“A lot of people die without knowing what they are eating,” she added.
People with addictions and those in recovery are prone to relapse. The pandemic’s initial shutdown and subsequent strain on social networks, combined with an increase in mental health disorders such as anxiety and depression, have helped create a health disruption.
So too, has drug use disorder treatment deferred, as health care providers across the country struggled to deal with massive numbers of coronavirus patients and postponed other services.
Dr. Joseph Lee, President and CEO of the Hazelden Betty Ford Foundation, said the community and social support lost during the pandemic, along with school closures, contributed to the increase in overdose deaths. “We see a lot of people who have delayed getting help, and they seem to be getting sick more often,” Dr. Lee said.
The vast majority of these deaths, about 70 percent, were among men between the ages of 25 and 54. And while the opioid crisis has been described as primarily affecting white Americans, an increasing number of black Americans have also been affected.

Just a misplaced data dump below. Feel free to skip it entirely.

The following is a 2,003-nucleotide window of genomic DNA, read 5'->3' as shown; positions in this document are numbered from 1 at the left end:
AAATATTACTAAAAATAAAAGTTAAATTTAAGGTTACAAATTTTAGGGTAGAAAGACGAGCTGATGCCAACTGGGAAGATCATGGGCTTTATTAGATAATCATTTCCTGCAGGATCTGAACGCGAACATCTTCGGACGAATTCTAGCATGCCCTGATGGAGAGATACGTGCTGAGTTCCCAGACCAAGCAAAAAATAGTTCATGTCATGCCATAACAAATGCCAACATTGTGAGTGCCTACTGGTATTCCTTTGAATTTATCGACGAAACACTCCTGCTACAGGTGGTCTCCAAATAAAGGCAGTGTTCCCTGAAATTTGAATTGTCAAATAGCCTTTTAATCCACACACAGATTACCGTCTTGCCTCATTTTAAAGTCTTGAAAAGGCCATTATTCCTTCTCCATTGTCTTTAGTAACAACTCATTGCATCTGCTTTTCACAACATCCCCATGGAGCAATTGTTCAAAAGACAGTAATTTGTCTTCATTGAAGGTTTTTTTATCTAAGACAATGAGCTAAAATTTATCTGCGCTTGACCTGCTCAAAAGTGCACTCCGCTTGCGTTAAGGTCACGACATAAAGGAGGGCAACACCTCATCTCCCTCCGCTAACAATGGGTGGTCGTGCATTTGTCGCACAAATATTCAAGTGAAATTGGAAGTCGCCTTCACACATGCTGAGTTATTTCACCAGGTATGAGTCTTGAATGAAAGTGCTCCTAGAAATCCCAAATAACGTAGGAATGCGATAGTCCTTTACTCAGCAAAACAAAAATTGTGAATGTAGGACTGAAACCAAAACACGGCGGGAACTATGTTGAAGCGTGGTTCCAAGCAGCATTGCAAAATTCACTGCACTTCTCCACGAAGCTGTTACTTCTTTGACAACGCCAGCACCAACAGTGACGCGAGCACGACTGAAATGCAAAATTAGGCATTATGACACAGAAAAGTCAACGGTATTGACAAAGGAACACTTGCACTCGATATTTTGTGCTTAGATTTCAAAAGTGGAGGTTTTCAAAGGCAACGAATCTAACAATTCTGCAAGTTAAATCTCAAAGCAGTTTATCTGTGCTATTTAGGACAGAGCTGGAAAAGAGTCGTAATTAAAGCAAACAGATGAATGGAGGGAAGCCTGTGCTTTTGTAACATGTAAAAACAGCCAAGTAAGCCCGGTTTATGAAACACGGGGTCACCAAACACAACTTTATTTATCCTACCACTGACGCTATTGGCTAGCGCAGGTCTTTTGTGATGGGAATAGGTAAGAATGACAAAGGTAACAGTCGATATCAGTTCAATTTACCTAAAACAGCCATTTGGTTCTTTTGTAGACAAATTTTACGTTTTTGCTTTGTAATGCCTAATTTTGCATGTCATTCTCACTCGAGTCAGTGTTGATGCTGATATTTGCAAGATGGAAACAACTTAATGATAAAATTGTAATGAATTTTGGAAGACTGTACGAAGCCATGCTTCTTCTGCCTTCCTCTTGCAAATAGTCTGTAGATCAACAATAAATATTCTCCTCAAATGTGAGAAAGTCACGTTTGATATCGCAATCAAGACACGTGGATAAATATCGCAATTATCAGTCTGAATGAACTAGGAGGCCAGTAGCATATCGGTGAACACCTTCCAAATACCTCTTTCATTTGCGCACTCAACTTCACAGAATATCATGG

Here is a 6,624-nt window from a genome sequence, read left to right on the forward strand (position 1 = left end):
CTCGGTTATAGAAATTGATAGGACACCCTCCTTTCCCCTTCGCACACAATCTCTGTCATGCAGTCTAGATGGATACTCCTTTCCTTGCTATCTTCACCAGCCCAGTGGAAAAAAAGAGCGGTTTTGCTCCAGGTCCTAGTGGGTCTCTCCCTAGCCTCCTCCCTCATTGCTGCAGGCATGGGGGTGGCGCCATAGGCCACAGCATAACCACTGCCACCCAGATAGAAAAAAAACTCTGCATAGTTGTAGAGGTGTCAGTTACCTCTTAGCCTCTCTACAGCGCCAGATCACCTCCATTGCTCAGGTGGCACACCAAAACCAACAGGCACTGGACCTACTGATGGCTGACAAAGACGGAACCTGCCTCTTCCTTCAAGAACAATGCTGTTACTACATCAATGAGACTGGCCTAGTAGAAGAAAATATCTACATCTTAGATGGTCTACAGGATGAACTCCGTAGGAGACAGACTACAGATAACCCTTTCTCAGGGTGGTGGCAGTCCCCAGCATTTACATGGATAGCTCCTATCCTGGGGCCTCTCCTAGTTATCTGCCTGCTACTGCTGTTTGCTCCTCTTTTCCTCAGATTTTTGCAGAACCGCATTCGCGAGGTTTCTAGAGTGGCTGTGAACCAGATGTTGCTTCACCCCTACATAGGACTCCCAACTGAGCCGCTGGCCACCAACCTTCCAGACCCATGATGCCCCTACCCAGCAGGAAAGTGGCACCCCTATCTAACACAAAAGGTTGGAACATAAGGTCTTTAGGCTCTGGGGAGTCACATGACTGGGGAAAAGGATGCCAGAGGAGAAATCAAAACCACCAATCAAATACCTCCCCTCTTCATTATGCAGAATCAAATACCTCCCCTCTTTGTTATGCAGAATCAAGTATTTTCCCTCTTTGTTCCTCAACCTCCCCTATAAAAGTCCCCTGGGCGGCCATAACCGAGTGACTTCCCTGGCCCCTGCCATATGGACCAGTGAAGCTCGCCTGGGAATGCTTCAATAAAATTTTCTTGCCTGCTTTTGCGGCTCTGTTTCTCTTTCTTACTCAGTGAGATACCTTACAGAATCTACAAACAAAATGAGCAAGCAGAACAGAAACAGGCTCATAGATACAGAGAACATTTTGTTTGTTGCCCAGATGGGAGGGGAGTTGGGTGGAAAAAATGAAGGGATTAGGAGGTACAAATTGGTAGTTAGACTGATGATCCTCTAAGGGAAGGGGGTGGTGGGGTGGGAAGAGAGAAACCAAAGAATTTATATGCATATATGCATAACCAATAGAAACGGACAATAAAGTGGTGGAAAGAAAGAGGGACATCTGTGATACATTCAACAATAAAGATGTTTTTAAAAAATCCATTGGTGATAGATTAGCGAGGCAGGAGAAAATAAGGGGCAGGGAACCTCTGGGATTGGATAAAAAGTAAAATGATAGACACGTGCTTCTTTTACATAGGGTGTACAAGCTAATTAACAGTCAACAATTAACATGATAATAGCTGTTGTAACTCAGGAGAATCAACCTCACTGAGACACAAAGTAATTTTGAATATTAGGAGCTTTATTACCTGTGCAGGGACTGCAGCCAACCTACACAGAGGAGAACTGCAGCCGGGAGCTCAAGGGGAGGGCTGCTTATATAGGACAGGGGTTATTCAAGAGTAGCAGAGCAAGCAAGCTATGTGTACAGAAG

There were regional differences in death numbers, with the largest annual increases – over 50 percent – in California, Tennessee, Louisiana, Mississippi, West Virginia and Kentucky. The death toll in Vermont was small, but increased by 85 percent during the reporting period.
Increases of about 40 percent or more were seen in Washington state, Oregon, Nevada, Colorado, Minnesota, Alaska, Nebraska, Virginia and the Carolinas. The number of deaths has actually decreased in New Hampshire, New Jersey and South Dakota.